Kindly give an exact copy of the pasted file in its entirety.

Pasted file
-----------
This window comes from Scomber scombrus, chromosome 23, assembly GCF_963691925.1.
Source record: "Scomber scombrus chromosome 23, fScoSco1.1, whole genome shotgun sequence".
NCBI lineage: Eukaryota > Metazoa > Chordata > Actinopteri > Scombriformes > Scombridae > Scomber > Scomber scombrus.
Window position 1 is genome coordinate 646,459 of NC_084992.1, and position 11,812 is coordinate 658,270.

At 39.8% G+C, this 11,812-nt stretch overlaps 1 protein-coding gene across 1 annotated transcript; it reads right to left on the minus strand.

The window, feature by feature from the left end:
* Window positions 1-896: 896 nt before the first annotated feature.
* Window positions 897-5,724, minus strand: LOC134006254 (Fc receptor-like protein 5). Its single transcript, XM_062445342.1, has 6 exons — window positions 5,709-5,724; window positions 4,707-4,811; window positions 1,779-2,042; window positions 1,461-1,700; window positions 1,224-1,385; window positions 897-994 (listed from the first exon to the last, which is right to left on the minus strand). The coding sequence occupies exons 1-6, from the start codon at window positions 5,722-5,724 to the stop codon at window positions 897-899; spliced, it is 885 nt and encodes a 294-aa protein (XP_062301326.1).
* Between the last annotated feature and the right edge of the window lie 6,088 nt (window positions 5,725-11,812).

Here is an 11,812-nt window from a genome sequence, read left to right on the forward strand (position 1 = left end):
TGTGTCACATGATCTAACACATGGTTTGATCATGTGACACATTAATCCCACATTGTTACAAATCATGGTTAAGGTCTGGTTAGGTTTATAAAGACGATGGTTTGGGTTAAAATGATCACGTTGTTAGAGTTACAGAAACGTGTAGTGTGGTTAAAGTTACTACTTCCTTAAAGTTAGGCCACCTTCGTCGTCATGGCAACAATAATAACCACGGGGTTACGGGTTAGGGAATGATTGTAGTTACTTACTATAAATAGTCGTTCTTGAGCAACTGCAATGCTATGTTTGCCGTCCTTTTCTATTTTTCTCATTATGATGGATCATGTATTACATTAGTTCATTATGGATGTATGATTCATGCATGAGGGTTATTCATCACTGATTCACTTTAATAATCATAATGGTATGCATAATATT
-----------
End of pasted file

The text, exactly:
This window comes from Scomber scombrus, chromosome 23, assembly GCF_963691925.1.
Source record: "Scomber scombrus chromosome 23, fScoSco1.1, whole genome shotgun sequence".
NCBI lineage: Eukaryota > Metazoa > Chordata > Actinopteri > Scombriformes > Scombridae > Scomber > Scomber scombrus.
Window position 1 is genome coordinate 646,459 of NC_084992.1, and position 11,812 is coordinate 658,270.

At 39.8% G+C, this 11,812-nt stretch overlaps 1 protein-coding gene across 1 annotated transcript; it reads right to left on the minus strand.

The window, feature by feature from the left end:
* Window positions 1-896: 896 nt before the first annotated feature.
* Window positions 897-5,724, minus strand: LOC134006254 (Fc receptor-like protein 5). Its single transcript, XM_062445342.1, has 6 exons — window positions 5,709-5,724; window positions 4,707-4,811; window positions 1,779-2,042; window positions 1,461-1,700; window positions 1,224-1,385; window positions 897-994 (listed from the first exon to the last, which is right to left on the minus strand). The coding sequence occupies exons 1-6, from the start codon at window positions 5,722-5,724 to the stop codon at window positions 897-899; spliced, it is 885 nt and encodes a 294-aa protein (XP_062301326.1).
* Between the last annotated feature and the right edge of the window lie 6,088 nt (window positions 5,725-11,812).

Here is an 11,812-nt window from a genome sequence, read left to right on the forward strand (position 1 = left end):
TGTGTCACATGATCTAACACATGGTTTGATCATGTGACACATTAATCCCACATTGTTACAAATCATGGTTAAGGTCTGGTTAGGTTTATAAAGACGATGGTTTGGGTTAAAATGATCACGTTGTTAGAGTTACAGAAACGTGTAGTGTGGTTAAAGTTACTACTTCCTTAAAGTTAGGCCACCTTCGTCGTCATGGCAACAATAATAACCACGGGGTTACGGGTTAGGGAATGATTGTAGTTACTTACTATAAATAGTCGTTCTTGAGCAACTGCAATGCTATGTTTGCCGTCCTTTTCTATTTTTCTCATTATGATGGATCATGTATTACATTAGTTCATTATGGATGTATGATTCATGCATGAGGGTTATTCATCACTGATTCACTTTAATAATCATAATGGTATGCATAATATT